Deciphering cellular and tissue responses in glaucoma are key to preventing and curing the disease. Some recent insights into the behavior of cells subjected to mechanical insult due to increased intraocular pressure (IOP) and changes in the stiffness of the sclera are helping to unravel the secrets of glaucoma.
One important observation is that the cells in the optic nerve head (ONH) are sensitive to mechanical changes.
“In general, cells are mechanosensitive and will, for example, migrate to a preferred substrate stiffness,” said C. Ross Ethier, PhD, the Lawrence L. Gellerstedt, Jr., Chair in Bioengineering, Georgia Research Alliance Eminent Scholar in Biomechanics and Mechanobiology, and professor of biomedical engineering, Georgia Institute of Technology/Emory University, Atlanta.
Dr. Ethier provided an example of this preferential activity. When a cell is released from the soft side of a gel, the cell migrates to the stiff side of the gel. In the opposite scenario, when the cell is released on the stiff side of the gel, the cell does not move to the soft side.
“This behavior tells you that cells have the ability to sense the mechanical properties of their substrate and respond to them,” Dr. Ethier emphasized. “We now know that substrate stiffness influences cellular growth, motility, apoptosis, and even differentiation of stem cells.”
All of these activities have shown investigators that nearly all cell types contain sophisticated machinery for sensing and responding to mechanical stimuli, he explained.
One such cellular system is the YAP-TAZ pathway, which, in addition to responding to substrate stiffness, also responds to the softness and stiffness of three-dimensional (3-D) matrices and stretching resulting from pressure, which is relevant to the ONH.
This structure is a major player in glaucoma, and the importance of determining why it is vulnerable to pressure, among other forces, cannot be overemphasized. Computational modeling of the ONH predicts high mechanical strains in the ONH tissues, indicating that the ONH is a weak spot in the otherwise tough corneoscleral shell, Dr. Ethier demonstrated.
Experimentally, micro-computed tomography 3-D imaging of the ONH region of an enucleated porcine eye showed the strains that occurred when the eye was subjected to different IOP levels. For example, the anterior and posterior lamina cribrosa within the ONH undergo significant stretching and compression as IOP increases, corresponding to deformations thought to exceed safe ranges that the cells can tolerate.
Cerebrospinal fluid pressure also can affect strains in the ONH. “We know that when looking at the average or peak strains in the lamina cribrosa or in the retrolaminar neural tissue just posterior to the lamina, the strains are well outside of the safe ranges, especially in the retrolaminar neural tissue,” Dr. Ethier said.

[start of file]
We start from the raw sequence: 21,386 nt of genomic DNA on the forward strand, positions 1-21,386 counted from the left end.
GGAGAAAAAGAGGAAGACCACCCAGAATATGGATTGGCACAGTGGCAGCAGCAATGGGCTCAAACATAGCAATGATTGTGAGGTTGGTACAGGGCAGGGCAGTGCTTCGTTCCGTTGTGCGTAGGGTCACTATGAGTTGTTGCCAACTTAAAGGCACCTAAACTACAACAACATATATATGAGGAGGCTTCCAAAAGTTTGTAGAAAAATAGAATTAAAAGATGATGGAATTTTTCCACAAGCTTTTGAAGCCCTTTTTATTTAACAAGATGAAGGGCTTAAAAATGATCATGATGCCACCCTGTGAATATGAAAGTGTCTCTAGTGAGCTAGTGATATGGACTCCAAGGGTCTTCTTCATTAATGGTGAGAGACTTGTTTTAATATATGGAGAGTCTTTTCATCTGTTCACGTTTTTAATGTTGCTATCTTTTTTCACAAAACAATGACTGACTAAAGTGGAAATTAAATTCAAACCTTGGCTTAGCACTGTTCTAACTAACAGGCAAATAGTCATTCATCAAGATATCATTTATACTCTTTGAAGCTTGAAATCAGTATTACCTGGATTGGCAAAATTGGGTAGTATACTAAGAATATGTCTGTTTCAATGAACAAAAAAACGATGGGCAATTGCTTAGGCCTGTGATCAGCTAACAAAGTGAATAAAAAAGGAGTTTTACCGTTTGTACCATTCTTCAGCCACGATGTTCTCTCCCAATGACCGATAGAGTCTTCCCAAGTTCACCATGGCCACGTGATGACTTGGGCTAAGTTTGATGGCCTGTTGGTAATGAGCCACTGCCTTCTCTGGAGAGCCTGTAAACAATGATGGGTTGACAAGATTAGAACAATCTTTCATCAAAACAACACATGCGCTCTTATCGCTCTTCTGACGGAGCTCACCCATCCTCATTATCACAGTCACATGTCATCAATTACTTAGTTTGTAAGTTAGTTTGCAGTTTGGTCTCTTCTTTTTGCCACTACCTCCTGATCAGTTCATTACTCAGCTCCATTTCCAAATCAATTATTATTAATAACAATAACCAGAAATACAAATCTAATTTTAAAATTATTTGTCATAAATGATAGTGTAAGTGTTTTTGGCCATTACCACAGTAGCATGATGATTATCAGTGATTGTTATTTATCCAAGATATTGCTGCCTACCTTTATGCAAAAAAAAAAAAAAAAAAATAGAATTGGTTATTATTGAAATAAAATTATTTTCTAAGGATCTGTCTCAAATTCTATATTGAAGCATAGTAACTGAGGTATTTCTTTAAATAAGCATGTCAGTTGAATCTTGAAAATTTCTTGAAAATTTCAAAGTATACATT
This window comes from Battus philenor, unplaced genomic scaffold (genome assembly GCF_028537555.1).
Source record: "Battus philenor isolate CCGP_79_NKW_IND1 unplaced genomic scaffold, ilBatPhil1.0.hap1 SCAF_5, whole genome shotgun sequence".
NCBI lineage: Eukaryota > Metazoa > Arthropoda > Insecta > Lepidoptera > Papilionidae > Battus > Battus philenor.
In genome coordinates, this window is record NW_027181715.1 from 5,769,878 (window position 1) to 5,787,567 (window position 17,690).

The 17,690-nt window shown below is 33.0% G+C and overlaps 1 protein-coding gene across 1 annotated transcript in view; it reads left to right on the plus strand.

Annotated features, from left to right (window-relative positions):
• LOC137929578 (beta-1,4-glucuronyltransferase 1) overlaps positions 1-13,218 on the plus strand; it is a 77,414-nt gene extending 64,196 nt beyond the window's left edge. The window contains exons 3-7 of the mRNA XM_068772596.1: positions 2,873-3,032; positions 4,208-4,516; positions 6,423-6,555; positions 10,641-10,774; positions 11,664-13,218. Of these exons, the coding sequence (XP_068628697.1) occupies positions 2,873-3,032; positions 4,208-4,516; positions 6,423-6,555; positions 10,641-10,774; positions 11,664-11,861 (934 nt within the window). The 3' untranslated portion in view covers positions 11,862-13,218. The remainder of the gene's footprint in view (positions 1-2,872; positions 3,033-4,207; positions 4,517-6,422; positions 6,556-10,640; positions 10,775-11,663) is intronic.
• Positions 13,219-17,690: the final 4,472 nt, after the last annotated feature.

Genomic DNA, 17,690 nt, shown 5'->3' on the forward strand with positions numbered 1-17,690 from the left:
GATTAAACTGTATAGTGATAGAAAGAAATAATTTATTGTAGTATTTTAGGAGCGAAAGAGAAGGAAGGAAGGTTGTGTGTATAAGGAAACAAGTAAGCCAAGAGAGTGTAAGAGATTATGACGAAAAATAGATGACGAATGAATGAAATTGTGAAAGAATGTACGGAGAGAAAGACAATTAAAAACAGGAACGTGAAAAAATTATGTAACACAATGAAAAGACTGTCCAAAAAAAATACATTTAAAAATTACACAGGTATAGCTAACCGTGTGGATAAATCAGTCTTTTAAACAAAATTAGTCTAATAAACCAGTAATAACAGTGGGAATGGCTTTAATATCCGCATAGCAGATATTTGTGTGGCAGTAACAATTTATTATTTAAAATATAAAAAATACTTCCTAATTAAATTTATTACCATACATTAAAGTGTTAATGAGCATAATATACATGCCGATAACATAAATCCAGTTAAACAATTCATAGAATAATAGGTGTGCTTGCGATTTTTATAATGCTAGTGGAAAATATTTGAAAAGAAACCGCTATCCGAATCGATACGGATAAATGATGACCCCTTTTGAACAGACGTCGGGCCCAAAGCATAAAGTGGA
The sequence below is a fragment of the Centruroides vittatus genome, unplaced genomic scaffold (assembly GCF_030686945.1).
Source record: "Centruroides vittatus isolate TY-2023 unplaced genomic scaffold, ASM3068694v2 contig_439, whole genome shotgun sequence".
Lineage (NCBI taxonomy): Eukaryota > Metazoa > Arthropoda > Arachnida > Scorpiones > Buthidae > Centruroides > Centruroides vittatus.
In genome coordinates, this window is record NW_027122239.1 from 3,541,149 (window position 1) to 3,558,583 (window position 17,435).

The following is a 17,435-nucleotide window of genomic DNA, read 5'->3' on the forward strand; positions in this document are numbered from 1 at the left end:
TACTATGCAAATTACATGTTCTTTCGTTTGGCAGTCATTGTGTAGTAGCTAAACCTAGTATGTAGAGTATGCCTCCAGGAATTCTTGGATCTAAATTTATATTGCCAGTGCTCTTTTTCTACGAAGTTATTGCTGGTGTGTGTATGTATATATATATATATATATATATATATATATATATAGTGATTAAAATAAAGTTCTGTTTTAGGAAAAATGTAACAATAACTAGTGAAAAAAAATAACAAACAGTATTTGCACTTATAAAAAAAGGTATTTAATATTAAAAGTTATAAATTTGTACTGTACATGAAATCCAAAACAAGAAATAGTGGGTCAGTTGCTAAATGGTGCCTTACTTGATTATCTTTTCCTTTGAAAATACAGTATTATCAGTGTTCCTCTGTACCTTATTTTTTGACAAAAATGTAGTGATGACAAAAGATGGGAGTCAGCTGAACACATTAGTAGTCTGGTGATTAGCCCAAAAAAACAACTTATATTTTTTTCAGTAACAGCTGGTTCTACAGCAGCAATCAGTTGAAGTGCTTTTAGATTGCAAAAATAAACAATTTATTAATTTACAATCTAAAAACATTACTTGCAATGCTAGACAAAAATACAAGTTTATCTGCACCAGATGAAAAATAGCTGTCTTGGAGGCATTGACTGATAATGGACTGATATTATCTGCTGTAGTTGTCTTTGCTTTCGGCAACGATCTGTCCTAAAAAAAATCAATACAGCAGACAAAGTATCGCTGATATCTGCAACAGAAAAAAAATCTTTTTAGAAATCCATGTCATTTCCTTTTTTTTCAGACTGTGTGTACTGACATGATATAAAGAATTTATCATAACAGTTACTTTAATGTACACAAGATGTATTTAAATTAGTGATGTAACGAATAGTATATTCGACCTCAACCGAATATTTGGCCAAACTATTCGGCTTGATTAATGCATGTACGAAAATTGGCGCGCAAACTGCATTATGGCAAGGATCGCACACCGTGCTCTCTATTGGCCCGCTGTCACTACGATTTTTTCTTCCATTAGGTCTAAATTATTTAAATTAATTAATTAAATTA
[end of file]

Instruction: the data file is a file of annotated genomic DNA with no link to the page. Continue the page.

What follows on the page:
Another consequential factor
Another potentially important factor is optic nerve tension. Investigators who recently used a numerical model to look at the effect of tension in the optic nerve sheath on the ONH found, surprisingly, that traction forces in the optic nerve sheath were great and created stress in the peripapillary tissue nasally and temporally (Wang et al. Invest Ophthalmol Vis Sci 2016;57:2452-2462. doi: 10.1167/iovs.15-18986).
When those investigators then looked at the effects in a small clinical cohort using optical coherence tomography, they also surprisingly found large strains in the lamina cribosa. With ocular movements, specifically adduction, strains in the lamina cribosa were found to be “quite significant,” according to Dr. Ethier.
The observed strains were comparable to the strains seen due to IOP increases (Wang et al. Invest Ophthalmol Vis Sci 2016;57: 5825-5833. doi:10.1167/iovs.16-20560).
The same investigators also identified that the optic nerve sheath is tighter with greater tension in patients with glaucoma. Dr. Ethier noted that the clinical relevance of this is not yet clear, but he believes it is necessary to consider more than just IOP when thinking about glaucoma.
When this information is considered clinically, Dr. Ethier said the sclera is an important factor. “The sclera matters a lot: mechanical strains in the ONH are thought to be much higher in eyes with a soft sclera, thus leading to the possibility of altering the course of glaucoma by intervening to stiffen the sclera,” he said.
In an experimental rat study, the sclera was stiffened, ocular hypertension induced, and the optic nerves followed. Importantly, the preliminary results showed the stiffening protected against axonal loss. “This is extremely interesting and provocative,” he commented.
However, in another study performed in mice, the opposite was found. “The scientific questions remain very much open and there is still a lot to be discovered,” Dr. Ethier said.
Lastly, Dr. Ethier commented on an in vivo study that estimated the biomechanics of the ONH by segmenting the tissues and computing the deformations of the ONH in control subjects and in patients who had undergone filtering surgery. The investigators found large reductions in strains in certain patients.
“The ability to interrogate the ONH and the mechanical strains in this tissue is slowly being translated to a clinical environment,” Dr. Ethier. “This will help us understand what is happening biomechanically in glaucoma in the ONH.”